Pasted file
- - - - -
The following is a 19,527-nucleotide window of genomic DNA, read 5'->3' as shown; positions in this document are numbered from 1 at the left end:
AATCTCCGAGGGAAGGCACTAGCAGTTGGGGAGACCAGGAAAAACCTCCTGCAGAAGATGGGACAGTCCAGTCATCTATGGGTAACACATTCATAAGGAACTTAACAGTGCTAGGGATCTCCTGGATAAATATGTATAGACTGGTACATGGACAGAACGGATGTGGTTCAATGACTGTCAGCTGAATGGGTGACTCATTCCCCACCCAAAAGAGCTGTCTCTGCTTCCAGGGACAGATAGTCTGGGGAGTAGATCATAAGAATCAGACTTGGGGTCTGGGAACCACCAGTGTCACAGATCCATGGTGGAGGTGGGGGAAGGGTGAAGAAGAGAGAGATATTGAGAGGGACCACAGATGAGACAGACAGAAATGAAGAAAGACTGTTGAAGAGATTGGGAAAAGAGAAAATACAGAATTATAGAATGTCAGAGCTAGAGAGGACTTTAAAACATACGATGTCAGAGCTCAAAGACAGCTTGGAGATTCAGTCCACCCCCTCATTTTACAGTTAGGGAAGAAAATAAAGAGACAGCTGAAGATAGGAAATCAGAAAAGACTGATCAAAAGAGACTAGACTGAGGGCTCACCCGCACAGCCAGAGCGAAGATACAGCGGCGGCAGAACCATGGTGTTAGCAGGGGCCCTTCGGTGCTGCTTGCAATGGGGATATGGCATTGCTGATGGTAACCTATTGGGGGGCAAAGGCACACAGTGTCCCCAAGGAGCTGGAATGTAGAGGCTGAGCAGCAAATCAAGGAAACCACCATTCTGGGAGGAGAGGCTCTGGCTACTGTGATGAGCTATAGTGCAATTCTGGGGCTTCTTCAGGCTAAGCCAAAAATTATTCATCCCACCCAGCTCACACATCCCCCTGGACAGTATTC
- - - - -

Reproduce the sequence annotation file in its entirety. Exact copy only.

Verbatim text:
The following is a 19,527-nucleotide window of genomic DNA, read 5'->3' as shown; positions in this document are numbered from 1 at the left end:
AATCTCCGAGGGAAGGCACTAGCAGTTGGGGAGACCAGGAAAAACCTCCTGCAGAAGATGGGACAGTCCAGTCATCTATGGGTAACACATTCATAAGGAACTTAACAGTGCTAGGGATCTCCTGGATAAATATGTATAGACTGGTACATGGACAGAACGGATGTGGTTCAATGACTGTCAGCTGAATGGGTGACTCATTCCCCACCCAAAAGAGCTGTCTCTGCTTCCAGGGACAGATAGTCTGGGGAGTAGATCATAAGAATCAGACTTGGGGTCTGGGAACCACCAGTGTCACAGATCCATGGTGGAGGTGGGGGAAGGGTGAAGAAGAGAGAGATATTGAGAGGGACCACAGATGAGACAGACAGAAATGAAGAAAGACTGTTGAAGAGATTGGGAAAAGAGAAAATACAGAATTATAGAATGTCAGAGCTAGAGAGGACTTTAAAACATACGATGTCAGAGCTCAAAGACAGCTTGGAGATTCAGTCCACCCCCTCATTTTACAGTTAGGGAAGAAAATAAAGAGACAGCTGAAGATAGGAAATCAGAAAAGACTGATCAAAAGAGACTAGACTGAGGGCTCACCCGCACAGCCAGAGCGAAGATACAGCGGCGGCAGAACCATGGTGTTAGCAGGGGCCCTTCGGTGCTGCTTGCAATGGGGATATGGCATTGCTGATGGTAACCTATTGGGGGGCAAAGGCACACAGTGTCCCCAAGGAGCTGGAATGTAGAGGCTGAGCAGCAAATCAAGGAAACCACCATTCTGGGAGGAGAGGCTCTGGCTACTGTGATGAGCTATAGTGCAATTCTGGGGCTTCTTCAGGCTAAGCCAAAAATTATTCATCCCACCCAGCTCACACATCCCCCTGGACAGTATTC